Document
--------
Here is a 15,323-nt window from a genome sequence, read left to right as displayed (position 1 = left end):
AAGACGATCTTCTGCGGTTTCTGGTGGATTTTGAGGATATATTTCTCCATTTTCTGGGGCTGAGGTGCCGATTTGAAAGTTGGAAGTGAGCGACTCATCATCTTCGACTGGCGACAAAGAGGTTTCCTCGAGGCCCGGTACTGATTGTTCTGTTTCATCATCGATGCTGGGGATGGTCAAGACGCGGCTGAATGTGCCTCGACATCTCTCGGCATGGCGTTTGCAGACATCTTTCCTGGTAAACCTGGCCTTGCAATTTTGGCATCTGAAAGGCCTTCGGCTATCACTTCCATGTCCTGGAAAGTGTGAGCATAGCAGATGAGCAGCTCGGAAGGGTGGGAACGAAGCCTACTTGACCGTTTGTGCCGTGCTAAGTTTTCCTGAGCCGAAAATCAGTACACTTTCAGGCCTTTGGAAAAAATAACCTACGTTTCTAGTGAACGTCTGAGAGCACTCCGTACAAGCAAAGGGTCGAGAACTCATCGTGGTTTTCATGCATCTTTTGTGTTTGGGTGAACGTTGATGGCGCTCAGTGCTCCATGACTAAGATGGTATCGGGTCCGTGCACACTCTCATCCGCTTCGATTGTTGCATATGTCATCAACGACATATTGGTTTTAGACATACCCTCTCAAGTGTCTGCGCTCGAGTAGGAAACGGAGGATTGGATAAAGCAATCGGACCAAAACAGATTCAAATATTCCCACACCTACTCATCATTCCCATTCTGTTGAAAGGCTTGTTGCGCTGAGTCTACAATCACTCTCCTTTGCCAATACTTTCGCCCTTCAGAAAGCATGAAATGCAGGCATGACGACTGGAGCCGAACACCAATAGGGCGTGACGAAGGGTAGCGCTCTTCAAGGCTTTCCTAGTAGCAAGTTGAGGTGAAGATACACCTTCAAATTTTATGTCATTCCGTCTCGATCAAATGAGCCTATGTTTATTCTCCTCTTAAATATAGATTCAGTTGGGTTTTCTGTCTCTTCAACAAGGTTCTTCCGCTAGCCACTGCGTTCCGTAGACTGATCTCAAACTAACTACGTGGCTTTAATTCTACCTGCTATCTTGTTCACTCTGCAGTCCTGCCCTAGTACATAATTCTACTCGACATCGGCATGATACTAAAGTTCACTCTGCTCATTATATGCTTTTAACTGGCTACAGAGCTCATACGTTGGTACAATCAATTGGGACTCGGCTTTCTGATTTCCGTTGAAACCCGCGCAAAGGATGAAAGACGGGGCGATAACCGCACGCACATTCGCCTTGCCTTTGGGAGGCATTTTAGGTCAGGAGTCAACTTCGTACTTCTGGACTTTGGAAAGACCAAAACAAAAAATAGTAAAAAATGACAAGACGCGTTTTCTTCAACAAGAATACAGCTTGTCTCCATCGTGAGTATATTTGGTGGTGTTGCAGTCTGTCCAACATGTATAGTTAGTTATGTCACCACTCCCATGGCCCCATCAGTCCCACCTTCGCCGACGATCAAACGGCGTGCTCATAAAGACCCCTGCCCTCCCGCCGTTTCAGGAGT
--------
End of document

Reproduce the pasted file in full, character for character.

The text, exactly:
Here is a 15,323-nt window from a genome sequence, read left to right as displayed (position 1 = left end):
AAGACGATCTTCTGCGGTTTCTGGTGGATTTTGAGGATATATTTCTCCATTTTCTGGGGCTGAGGTGCCGATTTGAAAGTTGGAAGTGAGCGACTCATCATCTTCGACTGGCGACAAAGAGGTTTCCTCGAGGCCCGGTACTGATTGTTCTGTTTCATCATCGATGCTGGGGATGGTCAAGACGCGGCTGAATGTGCCTCGACATCTCTCGGCATGGCGTTTGCAGACATCTTTCCTGGTAAACCTGGCCTTGCAATTTTGGCATCTGAAAGGCCTTCGGCTATCACTTCCATGTCCTGGAAAGTGTGAGCATAGCAGATGAGCAGCTCGGAAGGGTGGGAACGAAGCCTACTTGACCGTTTGTGCCGTGCTAAGTTTTCCTGAGCCGAAAATCAGTACACTTTCAGGCCTTTGGAAAAAATAACCTACGTTTCTAGTGAACGTCTGAGAGCACTCCGTACAAGCAAAGGGTCGAGAACTCATCGTGGTTTTCATGCATCTTTTGTGTTTGGGTGAACGTTGATGGCGCTCAGTGCTCCATGACTAAGATGGTATCGGGTCCGTGCACACTCTCATCCGCTTCGATTGTTGCATATGTCATCAACGACATATTGGTTTTAGACATACCCTCTCAAGTGTCTGCGCTCGAGTAGGAAACGGAGGATTGGATAAAGCAATCGGACCAAAACAGATTCAAATATTCCCACACCTACTCATCATTCCCATTCTGTTGAAAGGCTTGTTGCGCTGAGTCTACAATCACTCTCCTTTGCCAATACTTTCGCCCTTCAGAAAGCATGAAATGCAGGCATGACGACTGGAGCCGAACACCAATAGGGCGTGACGAAGGGTAGCGCTCTTCAAGGCTTTCCTAGTAGCAAGTTGAGGTGAAGATACACCTTCAAATTTTATGTCATTCCGTCTCGATCAAATGAGCCTATGTTTATTCTCCTCTTAAATATAGATTCAGTTGGGTTTTCTGTCTCTTCAACAAGGTTCTTCCGCTAGCCACTGCGTTCCGTAGACTGATCTCAAACTAACTACGTGGCTTTAATTCTACCTGCTATCTTGTTCACTCTGCAGTCCTGCCCTAGTACATAATTCTACTCGACATCGGCATGATACTAAAGTTCACTCTGCTCATTATATGCTTTTAACTGGCTACAGAGCTCATACGTTGGTACAATCAATTGGGACTCGGCTTTCTGATTTCCGTTGAAACCCGCGCAAAGGATGAAAGACGGGGCGATAACCGCACGCACATTCGCCTTGCCTTTGGGAGGCATTTTAGGTCAGGAGTCAACTTCGTACTTCTGGACTTTGGAAAGACCAAAACAAAAAATAGTAAAAAATGACAAGACGCGTTTTCTTCAACAAGAATACAGCTTGTCTCCATCGTGAGTATATTTGGTGGTGTTGCAGTCTGTCCAACATGTATAGTTAGTTATGTCACCACTCCCATGGCCCCATCAGTCCCACCTTCGCCGACGATCAAACGGCGTGCTCATAAAGACCCCTGCCCTCCCGCCGTTTCAGGAGT